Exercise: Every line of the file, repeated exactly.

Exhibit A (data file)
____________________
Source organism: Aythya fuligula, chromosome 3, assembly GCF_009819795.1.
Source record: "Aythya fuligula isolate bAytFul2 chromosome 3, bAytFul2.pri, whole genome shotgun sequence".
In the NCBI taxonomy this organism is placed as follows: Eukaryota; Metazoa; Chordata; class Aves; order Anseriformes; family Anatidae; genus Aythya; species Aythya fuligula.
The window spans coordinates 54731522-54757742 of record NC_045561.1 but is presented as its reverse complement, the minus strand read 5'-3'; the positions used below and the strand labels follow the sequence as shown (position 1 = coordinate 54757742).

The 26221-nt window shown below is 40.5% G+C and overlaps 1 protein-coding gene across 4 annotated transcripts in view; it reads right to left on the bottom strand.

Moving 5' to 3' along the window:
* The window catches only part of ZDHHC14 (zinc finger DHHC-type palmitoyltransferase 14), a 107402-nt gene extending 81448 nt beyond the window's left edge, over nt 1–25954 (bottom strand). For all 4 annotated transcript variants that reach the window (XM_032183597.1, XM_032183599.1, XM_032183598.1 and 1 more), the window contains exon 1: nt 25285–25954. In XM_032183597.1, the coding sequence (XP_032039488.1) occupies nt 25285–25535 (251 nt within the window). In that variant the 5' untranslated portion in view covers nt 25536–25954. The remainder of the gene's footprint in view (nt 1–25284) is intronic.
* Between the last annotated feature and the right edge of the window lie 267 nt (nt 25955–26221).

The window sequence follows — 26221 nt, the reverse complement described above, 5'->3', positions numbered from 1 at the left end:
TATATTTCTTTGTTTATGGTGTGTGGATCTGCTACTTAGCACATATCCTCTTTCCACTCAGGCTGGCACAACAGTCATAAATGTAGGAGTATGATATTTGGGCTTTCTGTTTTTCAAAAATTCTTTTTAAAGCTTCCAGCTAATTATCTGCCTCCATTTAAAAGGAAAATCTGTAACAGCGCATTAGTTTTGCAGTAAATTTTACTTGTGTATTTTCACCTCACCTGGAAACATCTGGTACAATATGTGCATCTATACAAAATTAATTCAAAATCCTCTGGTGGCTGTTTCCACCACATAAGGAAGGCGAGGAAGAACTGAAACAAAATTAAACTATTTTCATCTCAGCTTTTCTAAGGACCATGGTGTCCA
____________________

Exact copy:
Source organism: Aythya fuligula, chromosome 3, assembly GCF_009819795.1.
Source record: "Aythya fuligula isolate bAytFul2 chromosome 3, bAytFul2.pri, whole genome shotgun sequence".
In the NCBI taxonomy this organism is placed as follows: Eukaryota; Metazoa; Chordata; class Aves; order Anseriformes; family Anatidae; genus Aythya; species Aythya fuligula.
The window spans coordinates 54731522-54757742 of record NC_045561.1 but is presented as its reverse complement, the minus strand read 5'-3'; the positions used below and the strand labels follow the sequence as shown (position 1 = coordinate 54757742).

The 26221-nt window shown below is 40.5% G+C and overlaps 1 protein-coding gene across 4 annotated transcripts in view; it reads right to left on the bottom strand.

Moving 5' to 3' along the window:
* The window catches only part of ZDHHC14 (zinc finger DHHC-type palmitoyltransferase 14), a 107402-nt gene extending 81448 nt beyond the window's left edge, over nt 1–25954 (bottom strand). For all 4 annotated transcript variants that reach the window (XM_032183597.1, XM_032183599.1, XM_032183598.1 and 1 more), the window contains exon 1: nt 25285–25954. In XM_032183597.1, the coding sequence (XP_032039488.1) occupies nt 25285–25535 (251 nt within the window). In that variant the 5' untranslated portion in view covers nt 25536–25954. The remainder of the gene's footprint in view (nt 1–25284) is intronic.
* Between the last annotated feature and the right edge of the window lie 267 nt (nt 25955–26221).

The window sequence follows — 26221 nt, the reverse complement described above, 5'->3', positions numbered from 1 at the left end:
TATATTTCTTTGTTTATGGTGTGTGGATCTGCTACTTAGCACATATCCTCTTTCCACTCAGGCTGGCACAACAGTCATAAATGTAGGAGTATGATATTTGGGCTTTCTGTTTTTCAAAAATTCTTTTTAAAGCTTCCAGCTAATTATCTGCCTCCATTTAAAAGGAAAATCTGTAACAGCGCATTAGTTTTGCAGTAAATTTTACTTGTGTATTTTCACCTCACCTGGAAACATCTGGTACAATATGTGCATCTATACAAAATTAATTCAAAATCCTCTGGTGGCTGTTTCCACCACATAAGGAAGGCGAGGAAGAACTGAAACAAAATTAAACTATTTTCATCTCAGCTTTTCTAAGGACCATGGTGTCCA